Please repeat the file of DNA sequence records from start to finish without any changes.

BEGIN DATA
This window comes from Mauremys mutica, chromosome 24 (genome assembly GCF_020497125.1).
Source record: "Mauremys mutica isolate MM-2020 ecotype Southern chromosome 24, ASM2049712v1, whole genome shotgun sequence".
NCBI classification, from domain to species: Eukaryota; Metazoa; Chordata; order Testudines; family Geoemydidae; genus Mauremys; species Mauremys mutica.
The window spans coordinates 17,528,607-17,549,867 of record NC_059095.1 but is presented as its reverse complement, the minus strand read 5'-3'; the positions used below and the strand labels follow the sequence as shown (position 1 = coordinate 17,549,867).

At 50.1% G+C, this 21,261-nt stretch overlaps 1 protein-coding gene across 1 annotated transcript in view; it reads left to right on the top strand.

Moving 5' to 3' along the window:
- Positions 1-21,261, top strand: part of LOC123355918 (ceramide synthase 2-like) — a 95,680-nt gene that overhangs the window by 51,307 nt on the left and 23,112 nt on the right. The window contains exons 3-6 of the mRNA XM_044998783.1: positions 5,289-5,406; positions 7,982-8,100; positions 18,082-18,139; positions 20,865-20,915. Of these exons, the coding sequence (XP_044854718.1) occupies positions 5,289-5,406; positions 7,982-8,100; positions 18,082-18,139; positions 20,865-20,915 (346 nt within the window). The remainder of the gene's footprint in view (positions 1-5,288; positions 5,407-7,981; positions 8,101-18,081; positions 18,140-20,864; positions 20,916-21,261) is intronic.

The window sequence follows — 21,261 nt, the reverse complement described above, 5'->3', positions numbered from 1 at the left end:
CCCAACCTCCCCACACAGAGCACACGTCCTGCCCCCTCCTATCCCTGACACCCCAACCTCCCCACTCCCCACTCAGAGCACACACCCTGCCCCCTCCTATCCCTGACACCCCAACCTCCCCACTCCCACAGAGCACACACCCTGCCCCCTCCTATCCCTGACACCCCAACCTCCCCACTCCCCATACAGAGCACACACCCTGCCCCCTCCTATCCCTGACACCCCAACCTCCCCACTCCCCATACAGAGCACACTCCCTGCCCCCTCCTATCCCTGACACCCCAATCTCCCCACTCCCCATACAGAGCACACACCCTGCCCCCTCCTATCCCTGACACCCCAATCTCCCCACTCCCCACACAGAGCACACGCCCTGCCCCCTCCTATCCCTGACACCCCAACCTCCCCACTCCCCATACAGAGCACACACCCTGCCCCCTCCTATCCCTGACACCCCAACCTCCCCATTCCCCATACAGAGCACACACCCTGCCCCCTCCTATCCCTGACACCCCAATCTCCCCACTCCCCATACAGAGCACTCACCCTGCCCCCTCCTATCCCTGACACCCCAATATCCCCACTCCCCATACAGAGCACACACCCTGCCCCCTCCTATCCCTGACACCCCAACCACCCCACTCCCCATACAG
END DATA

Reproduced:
This window comes from Mauremys mutica, chromosome 24 (genome assembly GCF_020497125.1).
Source record: "Mauremys mutica isolate MM-2020 ecotype Southern chromosome 24, ASM2049712v1, whole genome shotgun sequence".
NCBI classification, from domain to species: Eukaryota; Metazoa; Chordata; order Testudines; family Geoemydidae; genus Mauremys; species Mauremys mutica.
The window spans coordinates 17,528,607-17,549,867 of record NC_059095.1 but is presented as its reverse complement, the minus strand read 5'-3'; the positions used below and the strand labels follow the sequence as shown (position 1 = coordinate 17,549,867).

At 50.1% G+C, this 21,261-nt stretch overlaps 1 protein-coding gene across 1 annotated transcript in view; it reads left to right on the top strand.

Moving 5' to 3' along the window:
- Positions 1-21,261, top strand: part of LOC123355918 (ceramide synthase 2-like) — a 95,680-nt gene that overhangs the window by 51,307 nt on the left and 23,112 nt on the right. The window contains exons 3-6 of the mRNA XM_044998783.1: positions 5,289-5,406; positions 7,982-8,100; positions 18,082-18,139; positions 20,865-20,915. Of these exons, the coding sequence (XP_044854718.1) occupies positions 5,289-5,406; positions 7,982-8,100; positions 18,082-18,139; positions 20,865-20,915 (346 nt within the window). The remainder of the gene's footprint in view (positions 1-5,288; positions 5,407-7,981; positions 8,101-18,081; positions 18,140-20,864; positions 20,916-21,261) is intronic.

The window sequence follows — 21,261 nt, the reverse complement described above, 5'->3', positions numbered from 1 at the left end:
CCCAACCTCCCCACACAGAGCACACGTCCTGCCCCCTCCTATCCCTGACACCCCAACCTCCCCACTCCCCACTCAGAGCACACACCCTGCCCCCTCCTATCCCTGACACCCCAACCTCCCCACTCCCACAGAGCACACACCCTGCCCCCTCCTATCCCTGACACCCCAACCTCCCCACTCCCCATACAGAGCACACACCCTGCCCCCTCCTATCCCTGACACCCCAACCTCCCCACTCCCCATACAGAGCACACTCCCTGCCCCCTCCTATCCCTGACACCCCAATCTCCCCACTCCCCATACAGAGCACACACCCTGCCCCCTCCTATCCCTGACACCCCAATCTCCCCACTCCCCACACAGAGCACACGCCCTGCCCCCTCCTATCCCTGACACCCCAACCTCCCCACTCCCCATACAGAGCACACACCCTGCCCCCTCCTATCCCTGACACCCCAACCTCCCCATTCCCCATACAGAGCACACACCCTGCCCCCTCCTATCCCTGACACCCCAATCTCCCCACTCCCCATACAGAGCACTCACCCTGCCCCCTCCTATCCCTGACACCCCAATATCCCCACTCCCCATACAGAGCACACACCCTGCCCCCTCCTATCCCTGACACCCCAACCACCCCACTCCCCATACAG